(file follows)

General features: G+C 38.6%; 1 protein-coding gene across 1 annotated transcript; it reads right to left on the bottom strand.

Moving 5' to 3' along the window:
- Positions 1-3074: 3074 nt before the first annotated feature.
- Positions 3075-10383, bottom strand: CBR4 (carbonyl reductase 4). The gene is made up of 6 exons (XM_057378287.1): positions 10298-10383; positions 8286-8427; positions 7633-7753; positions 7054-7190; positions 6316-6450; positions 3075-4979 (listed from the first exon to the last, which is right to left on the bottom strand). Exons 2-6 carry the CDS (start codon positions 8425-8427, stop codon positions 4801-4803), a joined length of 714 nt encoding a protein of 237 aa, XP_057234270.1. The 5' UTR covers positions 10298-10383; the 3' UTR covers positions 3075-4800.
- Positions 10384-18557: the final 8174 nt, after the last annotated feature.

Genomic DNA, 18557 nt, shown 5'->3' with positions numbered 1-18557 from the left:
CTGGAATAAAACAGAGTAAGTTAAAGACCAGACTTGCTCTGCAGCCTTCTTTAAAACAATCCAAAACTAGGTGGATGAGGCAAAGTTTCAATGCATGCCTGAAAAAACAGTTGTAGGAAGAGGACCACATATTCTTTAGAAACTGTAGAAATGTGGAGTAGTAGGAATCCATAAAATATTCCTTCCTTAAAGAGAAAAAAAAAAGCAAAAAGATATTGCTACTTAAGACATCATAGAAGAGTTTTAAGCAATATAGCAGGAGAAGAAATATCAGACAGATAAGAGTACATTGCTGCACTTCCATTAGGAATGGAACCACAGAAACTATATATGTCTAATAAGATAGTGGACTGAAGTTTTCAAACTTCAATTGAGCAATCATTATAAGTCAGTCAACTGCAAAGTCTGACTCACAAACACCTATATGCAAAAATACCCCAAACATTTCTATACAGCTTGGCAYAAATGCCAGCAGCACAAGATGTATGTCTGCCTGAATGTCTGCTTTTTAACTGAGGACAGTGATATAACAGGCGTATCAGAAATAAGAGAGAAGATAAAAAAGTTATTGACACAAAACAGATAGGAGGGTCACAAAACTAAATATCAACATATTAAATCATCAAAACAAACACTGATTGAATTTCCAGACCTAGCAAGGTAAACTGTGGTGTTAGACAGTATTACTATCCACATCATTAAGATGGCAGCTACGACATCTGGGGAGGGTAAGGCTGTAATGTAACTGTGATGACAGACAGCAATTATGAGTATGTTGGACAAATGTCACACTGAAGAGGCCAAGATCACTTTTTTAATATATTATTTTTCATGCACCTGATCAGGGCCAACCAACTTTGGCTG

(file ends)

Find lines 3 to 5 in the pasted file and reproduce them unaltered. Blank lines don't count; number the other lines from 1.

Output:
- Positions 1-3074: 3074 nt before the first annotated feature.
- Positions 3075-10383, bottom strand: CBR4 (carbonyl reductase 4). The gene is made up of 6 exons (XM_057378287.1): positions 10298-10383; positions 8286-8427; positions 7633-7753; positions 7054-7190; positions 6316-6450; positions 3075-4979 (listed from the first exon to the last, which is right to left on the bottom strand). Exons 2-6 carry the CDS (start codon positions 8425-8427, stop codon positions 4801-4803), a joined length of 714 nt encoding a protein of 237 aa, XP_057234270.1. The 5' UTR covers positions 10298-10383; the 3' UTR covers positions 3075-4800.
- Positions 10384-18557: the final 8174 nt, after the last annotated feature.